This installment of the Prestige Archetype-series clocks in at 13 pages, 1 page front cover, 1 page SRD, ~1/2 a page of editorial, leaving us with 11 1/2 pages of content, so let’s take a look!
First question – what are prestige archetypes? Well, they are essentially a breakdown of a regular PrC into a full-blown 20-level spanning class – so no, these classes don’t necessarily mean that you’ll have a universal archetype (wouldn’t have worked in this context, I think), instead providing a retooled playing experience so you don’t have to work your way up to the PrC via classes you don’t want to play. So that’s definitely a pro-side. On the con-side, *personally*, I treat PrCs as very much tied to organizations etc., emphasizing the “prestige”-component as opposed to archetypes, which are more traditions in my game. I’m not the target audience of these books, but I will take a stab at them anyways.
This prestige archetype receives 3/4 BAB-progression, d8 HD, good ref- and will-saves, 8+Int skills per level, proficiency with traditional rogue weapons and light armors as well as shields (the latter two sans arcane3 spell failure), spontaneous spellcasting via cha from the bard-spell-list of up to 4th level (though the pdf has a very confusing typo, referring up to level 5!). The class also receives a variant of bardic performance of 4+ cha-mod rounds per day, +2 rounds per class level. At second level, a doom--like debuff is added with Grim Tales – yeah, the class abilities of the chonicler have been properly streamlined into one ability-group – kudos!
Alas, the crazy prepared ability Deep Pockets has not been fixed – RAW, the chronicler can still draw forth fitting keys for locks – a caveat to further prohibit the acquisition of items the chronicler cannot reasonably have foreseen when packing/shopping for unspecified items should be added here. Greater Epic Tales has been moved to the now appropriate 13th level and the overall dispersal of bardic/chronicler abilities is solid indeed.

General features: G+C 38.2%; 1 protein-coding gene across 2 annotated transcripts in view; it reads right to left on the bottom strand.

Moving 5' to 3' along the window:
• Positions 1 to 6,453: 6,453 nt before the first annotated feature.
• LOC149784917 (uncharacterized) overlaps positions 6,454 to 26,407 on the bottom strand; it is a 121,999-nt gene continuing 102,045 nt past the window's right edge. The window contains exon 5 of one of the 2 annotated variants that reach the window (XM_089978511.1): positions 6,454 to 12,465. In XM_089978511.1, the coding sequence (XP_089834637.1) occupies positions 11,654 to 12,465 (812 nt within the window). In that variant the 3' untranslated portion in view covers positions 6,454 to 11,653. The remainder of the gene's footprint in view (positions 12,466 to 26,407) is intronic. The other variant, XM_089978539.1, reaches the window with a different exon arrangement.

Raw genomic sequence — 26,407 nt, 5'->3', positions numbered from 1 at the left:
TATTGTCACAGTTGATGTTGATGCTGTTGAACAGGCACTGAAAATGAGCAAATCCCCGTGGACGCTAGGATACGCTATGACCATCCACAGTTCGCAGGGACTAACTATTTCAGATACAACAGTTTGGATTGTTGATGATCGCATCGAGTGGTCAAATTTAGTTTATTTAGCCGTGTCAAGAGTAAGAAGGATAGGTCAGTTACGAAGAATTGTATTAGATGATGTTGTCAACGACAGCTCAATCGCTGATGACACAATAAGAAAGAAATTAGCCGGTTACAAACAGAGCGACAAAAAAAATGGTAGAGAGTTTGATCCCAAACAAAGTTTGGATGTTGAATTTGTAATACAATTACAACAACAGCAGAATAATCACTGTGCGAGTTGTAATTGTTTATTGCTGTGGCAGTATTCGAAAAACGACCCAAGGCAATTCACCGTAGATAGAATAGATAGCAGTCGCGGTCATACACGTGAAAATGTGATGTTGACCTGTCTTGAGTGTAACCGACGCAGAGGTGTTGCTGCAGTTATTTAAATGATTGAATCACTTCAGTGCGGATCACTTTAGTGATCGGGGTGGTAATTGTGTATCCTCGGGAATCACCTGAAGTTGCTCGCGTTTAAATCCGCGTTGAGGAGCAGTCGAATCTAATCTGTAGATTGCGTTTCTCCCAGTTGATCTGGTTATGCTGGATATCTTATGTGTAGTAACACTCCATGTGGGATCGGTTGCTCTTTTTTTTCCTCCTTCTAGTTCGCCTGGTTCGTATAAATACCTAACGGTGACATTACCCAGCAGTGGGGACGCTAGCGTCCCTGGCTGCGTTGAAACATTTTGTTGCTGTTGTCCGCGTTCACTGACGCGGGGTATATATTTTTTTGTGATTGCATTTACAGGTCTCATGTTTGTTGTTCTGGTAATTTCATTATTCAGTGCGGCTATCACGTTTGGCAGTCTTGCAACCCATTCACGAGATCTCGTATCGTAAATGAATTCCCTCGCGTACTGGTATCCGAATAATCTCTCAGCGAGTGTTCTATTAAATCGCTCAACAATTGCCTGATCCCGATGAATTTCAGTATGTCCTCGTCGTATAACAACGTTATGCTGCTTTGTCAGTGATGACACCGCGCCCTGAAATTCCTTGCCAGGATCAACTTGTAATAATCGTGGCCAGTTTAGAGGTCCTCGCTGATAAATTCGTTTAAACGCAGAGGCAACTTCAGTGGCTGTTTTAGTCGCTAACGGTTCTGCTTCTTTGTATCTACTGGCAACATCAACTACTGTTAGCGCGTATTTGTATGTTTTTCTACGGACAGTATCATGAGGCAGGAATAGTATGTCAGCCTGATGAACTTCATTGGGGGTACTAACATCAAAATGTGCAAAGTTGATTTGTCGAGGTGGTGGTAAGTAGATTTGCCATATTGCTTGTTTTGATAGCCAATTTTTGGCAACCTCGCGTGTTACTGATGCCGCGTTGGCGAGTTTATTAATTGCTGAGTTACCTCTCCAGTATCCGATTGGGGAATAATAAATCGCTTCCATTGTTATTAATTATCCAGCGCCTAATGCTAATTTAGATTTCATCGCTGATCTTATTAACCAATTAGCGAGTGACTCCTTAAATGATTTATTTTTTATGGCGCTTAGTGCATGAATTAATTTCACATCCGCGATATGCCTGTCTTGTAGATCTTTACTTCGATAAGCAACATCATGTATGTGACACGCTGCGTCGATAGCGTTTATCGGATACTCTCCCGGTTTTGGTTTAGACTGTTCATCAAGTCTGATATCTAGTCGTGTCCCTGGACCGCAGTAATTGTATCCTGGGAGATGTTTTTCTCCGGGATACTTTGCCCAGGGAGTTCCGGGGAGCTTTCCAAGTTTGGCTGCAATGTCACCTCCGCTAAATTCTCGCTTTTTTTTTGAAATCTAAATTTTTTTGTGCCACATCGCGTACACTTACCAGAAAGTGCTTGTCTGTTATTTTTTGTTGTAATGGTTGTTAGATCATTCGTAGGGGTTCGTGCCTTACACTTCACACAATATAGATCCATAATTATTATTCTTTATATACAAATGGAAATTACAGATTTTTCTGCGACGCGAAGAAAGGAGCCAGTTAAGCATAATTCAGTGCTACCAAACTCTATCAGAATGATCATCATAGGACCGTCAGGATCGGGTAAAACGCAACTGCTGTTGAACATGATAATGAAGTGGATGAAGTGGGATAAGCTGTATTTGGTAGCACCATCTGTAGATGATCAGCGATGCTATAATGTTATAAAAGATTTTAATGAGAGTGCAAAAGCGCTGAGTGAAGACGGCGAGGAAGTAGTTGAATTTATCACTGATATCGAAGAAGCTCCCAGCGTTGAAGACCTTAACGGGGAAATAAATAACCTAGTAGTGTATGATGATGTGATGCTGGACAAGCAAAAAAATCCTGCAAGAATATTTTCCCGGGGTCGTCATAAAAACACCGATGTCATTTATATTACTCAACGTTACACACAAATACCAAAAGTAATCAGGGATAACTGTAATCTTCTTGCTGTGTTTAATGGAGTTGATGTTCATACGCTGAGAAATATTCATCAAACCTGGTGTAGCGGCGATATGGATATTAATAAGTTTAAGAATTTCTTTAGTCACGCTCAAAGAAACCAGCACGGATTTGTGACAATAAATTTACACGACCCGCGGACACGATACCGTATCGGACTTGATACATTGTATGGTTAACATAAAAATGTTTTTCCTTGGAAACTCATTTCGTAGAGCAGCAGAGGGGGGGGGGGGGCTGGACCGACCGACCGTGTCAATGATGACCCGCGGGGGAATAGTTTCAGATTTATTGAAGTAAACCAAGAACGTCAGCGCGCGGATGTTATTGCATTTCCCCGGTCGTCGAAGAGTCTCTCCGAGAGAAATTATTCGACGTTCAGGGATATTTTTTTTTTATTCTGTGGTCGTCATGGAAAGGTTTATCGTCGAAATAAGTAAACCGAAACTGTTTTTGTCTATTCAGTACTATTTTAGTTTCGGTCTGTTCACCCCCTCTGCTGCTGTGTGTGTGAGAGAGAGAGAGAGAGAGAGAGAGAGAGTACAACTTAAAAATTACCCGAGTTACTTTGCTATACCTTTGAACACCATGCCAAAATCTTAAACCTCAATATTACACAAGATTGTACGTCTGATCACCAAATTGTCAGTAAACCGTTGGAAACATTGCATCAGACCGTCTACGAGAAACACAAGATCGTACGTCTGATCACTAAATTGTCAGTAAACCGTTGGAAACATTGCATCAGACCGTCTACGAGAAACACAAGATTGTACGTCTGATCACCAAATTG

As always, we also receive FCOs for the core races as well as sample characters for 1st, 5th, 10th and 15th level.
Editing and formatting are still good, though less tight than in most of the series, with slightly misleading glitches here and there. Layout adheres to Purple Duck Games printer-friendly two-column standard and the pdf comes fully bookmarked for your convenience.
Carl Cramér’s take on the pathfinder chronicler is a more than solid revision of the original PrC – rewiring the abilities into the bardic-style performance is something overdue and the streamlining of the class works pretty well. That being said, this pdf is also not perfect – with the streamlining, interaction with feats and abilities that modify bardic performance, availability of bardic masterpieces etc. – there are quite a few rules-synergies that need to be addressed. Now I consider this installment one of the better in the series, mainly due to the pdf providing more proper advancement/revisions of the basic PrC, but at the same time, there are quite a bunch of different options that should be addressed for this rough diamond to truly shine -as written, this is a slightly more worldly/skill-focused bard than the regular bard, a solid take indeed, though not a perfect one. My final verdict hence will clock in at 3.5 stars, rounded up by a margin to 4.